April 2, 2018
We are now three months into 2018 and there is still much confusion around the impact of the tax legislation passed in November. One big area of uncertainty is how to check whether tax withholdings from pay checks are correct. Having just reviewed my paycheck, I found my federal withholding rate materially lower than in previous years. I know our payroll services provider has applied the new tax tables, but it is hard for me to get completely comfortable with the new lower withholding level. After all, it was only recently that the IRS provided employers, and payroll services providers, with the new withholding guidelines and the new W-4 form for employees. Tax planning, and tax awareness, will be critical this year given all the changes.
In the past, Americans have generally adopted a conservative approach to their tax obligations by “over withholding” throughout the year and thus receiving a tax refund. Typically, 76 percent of Americans tax return filers received a refund in April of the following year. The IRS is predicting the level might fall to around 73 percent as a result of the new legislation. The IRS provides an online workbook for tax filers to estimate their withholding. The IRS and Treasury Department officials are encouraging tax filers to be proactive, and use the new tax calculator to help them determine whether their withholdings are appropriate.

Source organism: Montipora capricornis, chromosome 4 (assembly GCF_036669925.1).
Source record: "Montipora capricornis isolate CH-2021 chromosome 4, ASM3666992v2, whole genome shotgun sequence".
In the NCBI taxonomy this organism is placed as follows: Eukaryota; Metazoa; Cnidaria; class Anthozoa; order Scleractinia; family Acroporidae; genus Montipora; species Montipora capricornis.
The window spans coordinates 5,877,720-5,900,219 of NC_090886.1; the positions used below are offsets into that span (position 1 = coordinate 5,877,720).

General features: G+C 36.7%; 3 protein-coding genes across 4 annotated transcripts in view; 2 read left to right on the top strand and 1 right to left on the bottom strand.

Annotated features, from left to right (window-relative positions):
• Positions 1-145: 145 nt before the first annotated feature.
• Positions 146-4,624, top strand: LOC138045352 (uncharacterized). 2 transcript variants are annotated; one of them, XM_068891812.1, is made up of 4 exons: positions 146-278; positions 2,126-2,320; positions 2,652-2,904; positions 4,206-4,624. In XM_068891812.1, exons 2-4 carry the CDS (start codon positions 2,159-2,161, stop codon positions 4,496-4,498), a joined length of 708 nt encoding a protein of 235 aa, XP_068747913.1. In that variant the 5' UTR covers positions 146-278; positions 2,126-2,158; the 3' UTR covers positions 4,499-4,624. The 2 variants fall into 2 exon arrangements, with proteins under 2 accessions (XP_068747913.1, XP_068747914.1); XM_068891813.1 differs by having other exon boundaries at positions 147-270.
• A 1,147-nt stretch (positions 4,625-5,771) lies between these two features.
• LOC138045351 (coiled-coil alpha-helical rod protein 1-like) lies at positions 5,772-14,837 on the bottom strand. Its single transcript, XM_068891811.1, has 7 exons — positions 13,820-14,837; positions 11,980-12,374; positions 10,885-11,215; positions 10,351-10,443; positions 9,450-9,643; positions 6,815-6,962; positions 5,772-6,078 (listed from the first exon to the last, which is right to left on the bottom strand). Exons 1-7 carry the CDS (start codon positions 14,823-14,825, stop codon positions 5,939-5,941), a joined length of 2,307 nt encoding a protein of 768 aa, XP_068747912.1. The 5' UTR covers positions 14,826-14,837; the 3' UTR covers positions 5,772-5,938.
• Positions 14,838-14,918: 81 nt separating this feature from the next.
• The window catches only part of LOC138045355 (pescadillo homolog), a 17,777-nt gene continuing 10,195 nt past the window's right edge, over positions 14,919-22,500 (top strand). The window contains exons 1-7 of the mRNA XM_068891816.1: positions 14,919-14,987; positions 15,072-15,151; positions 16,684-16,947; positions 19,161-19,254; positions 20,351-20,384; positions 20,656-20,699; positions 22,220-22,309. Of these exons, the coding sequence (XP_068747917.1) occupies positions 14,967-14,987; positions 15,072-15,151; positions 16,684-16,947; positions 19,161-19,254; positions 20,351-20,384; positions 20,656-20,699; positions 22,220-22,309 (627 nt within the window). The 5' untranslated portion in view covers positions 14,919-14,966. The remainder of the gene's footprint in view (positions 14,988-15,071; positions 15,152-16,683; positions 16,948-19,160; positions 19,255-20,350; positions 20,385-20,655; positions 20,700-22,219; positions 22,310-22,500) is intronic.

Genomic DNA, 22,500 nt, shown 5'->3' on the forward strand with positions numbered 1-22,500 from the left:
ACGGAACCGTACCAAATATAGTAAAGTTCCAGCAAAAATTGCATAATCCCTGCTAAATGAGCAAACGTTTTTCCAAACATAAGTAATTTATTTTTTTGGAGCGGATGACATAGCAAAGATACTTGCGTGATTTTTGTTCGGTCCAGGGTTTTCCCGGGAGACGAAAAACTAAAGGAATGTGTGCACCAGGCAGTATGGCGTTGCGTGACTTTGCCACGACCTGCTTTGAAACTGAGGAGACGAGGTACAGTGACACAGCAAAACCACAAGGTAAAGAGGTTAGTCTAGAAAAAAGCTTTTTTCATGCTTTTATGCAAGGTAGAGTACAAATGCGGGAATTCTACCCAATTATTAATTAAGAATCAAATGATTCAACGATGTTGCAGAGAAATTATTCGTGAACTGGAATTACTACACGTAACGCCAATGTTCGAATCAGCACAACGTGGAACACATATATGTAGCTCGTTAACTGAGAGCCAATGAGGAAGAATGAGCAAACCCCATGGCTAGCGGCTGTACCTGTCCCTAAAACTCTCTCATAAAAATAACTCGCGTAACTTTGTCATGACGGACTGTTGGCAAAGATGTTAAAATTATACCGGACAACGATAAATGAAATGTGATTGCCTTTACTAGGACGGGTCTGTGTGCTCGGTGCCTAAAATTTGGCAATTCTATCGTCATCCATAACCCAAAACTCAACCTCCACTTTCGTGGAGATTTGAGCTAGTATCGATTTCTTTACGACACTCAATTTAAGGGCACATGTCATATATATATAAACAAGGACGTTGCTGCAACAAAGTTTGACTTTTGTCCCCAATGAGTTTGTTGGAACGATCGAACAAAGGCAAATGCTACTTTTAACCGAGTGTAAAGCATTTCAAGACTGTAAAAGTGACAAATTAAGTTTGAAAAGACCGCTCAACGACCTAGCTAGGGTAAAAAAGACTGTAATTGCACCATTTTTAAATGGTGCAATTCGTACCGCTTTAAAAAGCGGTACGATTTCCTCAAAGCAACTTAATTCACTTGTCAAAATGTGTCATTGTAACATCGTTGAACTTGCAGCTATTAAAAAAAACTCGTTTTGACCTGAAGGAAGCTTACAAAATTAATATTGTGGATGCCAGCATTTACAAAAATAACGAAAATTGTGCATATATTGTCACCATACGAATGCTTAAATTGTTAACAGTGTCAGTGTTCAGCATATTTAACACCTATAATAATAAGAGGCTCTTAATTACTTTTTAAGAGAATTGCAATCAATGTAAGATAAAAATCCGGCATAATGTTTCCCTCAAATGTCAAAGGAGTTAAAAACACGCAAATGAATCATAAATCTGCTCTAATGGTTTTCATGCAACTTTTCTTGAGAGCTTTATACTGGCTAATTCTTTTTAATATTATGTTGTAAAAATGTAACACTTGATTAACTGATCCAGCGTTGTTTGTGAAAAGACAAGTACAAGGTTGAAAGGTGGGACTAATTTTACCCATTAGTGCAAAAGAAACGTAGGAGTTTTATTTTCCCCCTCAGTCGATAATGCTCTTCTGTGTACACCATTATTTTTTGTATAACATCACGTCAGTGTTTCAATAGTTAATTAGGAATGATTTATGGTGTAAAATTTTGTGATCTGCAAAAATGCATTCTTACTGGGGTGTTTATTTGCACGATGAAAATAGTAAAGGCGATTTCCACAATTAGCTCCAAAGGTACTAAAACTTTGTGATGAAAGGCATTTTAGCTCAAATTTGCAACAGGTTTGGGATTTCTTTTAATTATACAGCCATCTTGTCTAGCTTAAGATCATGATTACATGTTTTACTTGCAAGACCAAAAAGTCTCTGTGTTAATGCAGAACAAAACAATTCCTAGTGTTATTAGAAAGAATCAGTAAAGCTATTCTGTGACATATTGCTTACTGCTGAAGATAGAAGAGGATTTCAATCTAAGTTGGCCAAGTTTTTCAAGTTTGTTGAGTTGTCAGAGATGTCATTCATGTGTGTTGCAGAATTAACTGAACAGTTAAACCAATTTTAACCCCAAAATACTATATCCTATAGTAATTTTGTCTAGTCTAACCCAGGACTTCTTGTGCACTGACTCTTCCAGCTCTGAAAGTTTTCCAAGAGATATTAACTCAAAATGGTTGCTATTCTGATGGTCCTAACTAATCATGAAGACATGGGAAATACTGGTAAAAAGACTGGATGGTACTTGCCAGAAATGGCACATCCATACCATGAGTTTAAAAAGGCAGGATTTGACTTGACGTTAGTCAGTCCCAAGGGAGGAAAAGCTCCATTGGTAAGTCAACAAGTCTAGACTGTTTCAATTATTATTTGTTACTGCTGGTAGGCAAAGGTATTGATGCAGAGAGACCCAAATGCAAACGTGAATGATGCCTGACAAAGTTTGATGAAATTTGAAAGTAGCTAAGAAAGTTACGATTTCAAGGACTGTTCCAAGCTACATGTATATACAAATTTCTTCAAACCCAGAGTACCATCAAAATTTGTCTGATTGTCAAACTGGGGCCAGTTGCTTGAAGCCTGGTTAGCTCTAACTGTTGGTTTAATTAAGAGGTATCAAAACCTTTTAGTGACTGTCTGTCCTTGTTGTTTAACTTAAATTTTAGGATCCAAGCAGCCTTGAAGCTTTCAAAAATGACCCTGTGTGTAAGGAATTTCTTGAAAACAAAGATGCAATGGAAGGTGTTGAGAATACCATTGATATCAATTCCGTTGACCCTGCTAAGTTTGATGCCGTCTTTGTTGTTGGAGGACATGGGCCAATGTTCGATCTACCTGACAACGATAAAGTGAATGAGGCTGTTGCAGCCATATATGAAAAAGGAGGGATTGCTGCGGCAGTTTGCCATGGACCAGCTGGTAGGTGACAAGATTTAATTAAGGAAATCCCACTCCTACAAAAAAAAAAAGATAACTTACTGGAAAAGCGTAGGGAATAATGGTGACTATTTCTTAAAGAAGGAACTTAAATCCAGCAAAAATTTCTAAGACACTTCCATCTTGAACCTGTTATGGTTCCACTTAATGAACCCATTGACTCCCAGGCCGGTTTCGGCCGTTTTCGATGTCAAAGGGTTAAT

Take home pay is likely to be a big driver of personal consumption trends in 2018, and, of course, the new tax laws were designed to stimulate growth. Last Wednesday, the growth of real gross domestic product (GDP) for the fourth quarter of 2017 was revised upwards to an annual rate of 2.9 percent. This impressive growth rate was achieved before the impact of the new tax laws. By comparison, early data for January and February on personal income, savings and expenditures, suggest consumers were more apt to save then spend. Estimates for Q1 2018 GDP growth are running at around 1.5%, although this might also be affected by the tendency for first quarter growth to be sluggish.
There are a couple of takeaways from the above. First, it is probably a good idea for some Americans to sit down with their accountant and review how the new legislation will impact their situation. If the situation is simple, with income mostly dependent on W-2 earnings, then the IRS online workbook might be helpful. The many conversations we already had this year with CPAs have revealed that tax accountants are still working through the many nuances of the new tax laws, and the seemingly endless scenarios for individual tax payers. Second, consumers are just now beginning to find they have more disposable income because their withholdings have decreased. Only time will tell what behavior will result – and remember almost 80% of the economy is consumption driven.
Gary B. Martin